Describe the fictional society of "The Poisonwood Bible" that was created by the author.
Barbara Kingsolver set her novel in the 1960's in the Congo of Africa in a small village named Kilanga. The village itself with all of its inhabitants were fictional; however, Kingsolver did a lot of research into the political and social realities of the time period, so it seems very authentic. The Price women are the narrators, describing a poor village composed of children in hand-me-down clothing and villagers that use broken-down equipment in creative and unique ways to run their lives. They are a highly superstitious people led by a "spirit man" chief who is suspicious of Nathan Price and his "God". They are a simple people whose lives are centered around sustenance; the women work hard to find food for their families, and many of the young men get swept up in the political turmoil of the time. Various different factions across the world fight for the diamond mines and other wealth that comes from the hard labor of people on the rich land.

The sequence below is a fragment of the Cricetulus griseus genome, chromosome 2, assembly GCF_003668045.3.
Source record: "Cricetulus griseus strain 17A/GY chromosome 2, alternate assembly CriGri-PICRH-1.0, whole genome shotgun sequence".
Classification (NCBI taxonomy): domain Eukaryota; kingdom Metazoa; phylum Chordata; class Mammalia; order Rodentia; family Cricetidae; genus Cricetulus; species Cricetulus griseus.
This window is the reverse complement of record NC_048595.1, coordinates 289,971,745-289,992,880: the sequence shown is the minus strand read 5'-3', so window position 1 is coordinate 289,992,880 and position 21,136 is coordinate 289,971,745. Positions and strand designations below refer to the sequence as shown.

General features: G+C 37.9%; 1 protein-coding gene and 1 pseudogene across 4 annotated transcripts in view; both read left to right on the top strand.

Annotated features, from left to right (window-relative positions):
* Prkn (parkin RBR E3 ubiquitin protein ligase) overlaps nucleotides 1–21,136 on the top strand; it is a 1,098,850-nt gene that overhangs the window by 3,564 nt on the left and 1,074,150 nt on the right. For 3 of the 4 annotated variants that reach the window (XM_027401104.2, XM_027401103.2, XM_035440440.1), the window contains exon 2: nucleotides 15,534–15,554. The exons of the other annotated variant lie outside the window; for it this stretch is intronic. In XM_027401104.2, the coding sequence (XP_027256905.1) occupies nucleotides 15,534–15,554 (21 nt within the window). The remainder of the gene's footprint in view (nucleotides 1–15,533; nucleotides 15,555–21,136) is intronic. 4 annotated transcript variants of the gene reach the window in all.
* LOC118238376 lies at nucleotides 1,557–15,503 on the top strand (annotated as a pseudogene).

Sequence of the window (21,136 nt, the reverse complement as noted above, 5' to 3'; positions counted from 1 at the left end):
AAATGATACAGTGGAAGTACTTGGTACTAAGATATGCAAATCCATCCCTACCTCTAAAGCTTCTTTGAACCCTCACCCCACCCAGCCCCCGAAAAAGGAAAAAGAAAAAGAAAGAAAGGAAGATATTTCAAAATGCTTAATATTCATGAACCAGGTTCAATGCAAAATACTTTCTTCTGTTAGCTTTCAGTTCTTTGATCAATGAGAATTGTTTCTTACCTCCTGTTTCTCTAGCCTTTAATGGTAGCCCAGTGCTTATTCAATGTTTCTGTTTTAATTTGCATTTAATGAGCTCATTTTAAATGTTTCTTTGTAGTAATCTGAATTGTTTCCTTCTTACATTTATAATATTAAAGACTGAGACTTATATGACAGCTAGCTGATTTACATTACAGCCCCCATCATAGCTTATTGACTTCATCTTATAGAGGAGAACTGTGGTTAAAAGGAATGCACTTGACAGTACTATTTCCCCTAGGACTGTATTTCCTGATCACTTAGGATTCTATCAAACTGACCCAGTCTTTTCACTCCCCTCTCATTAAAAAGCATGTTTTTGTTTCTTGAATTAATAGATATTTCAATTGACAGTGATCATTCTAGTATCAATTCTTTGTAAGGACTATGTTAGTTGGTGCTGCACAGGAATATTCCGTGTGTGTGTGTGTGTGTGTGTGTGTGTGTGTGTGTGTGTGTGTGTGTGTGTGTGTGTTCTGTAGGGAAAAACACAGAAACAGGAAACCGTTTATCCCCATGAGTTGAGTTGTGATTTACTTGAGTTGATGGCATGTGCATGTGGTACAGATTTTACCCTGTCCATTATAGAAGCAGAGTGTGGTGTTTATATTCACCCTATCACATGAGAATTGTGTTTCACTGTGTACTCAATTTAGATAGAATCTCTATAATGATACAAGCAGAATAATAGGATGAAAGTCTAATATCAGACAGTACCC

Into all of this the Price family is plunged, highly unprepared, and are forced to reckon with a world that is foreign and incomprehensible in every way. Their story is touching, humorous, and cataclysmic, impacting each character in permanent ways.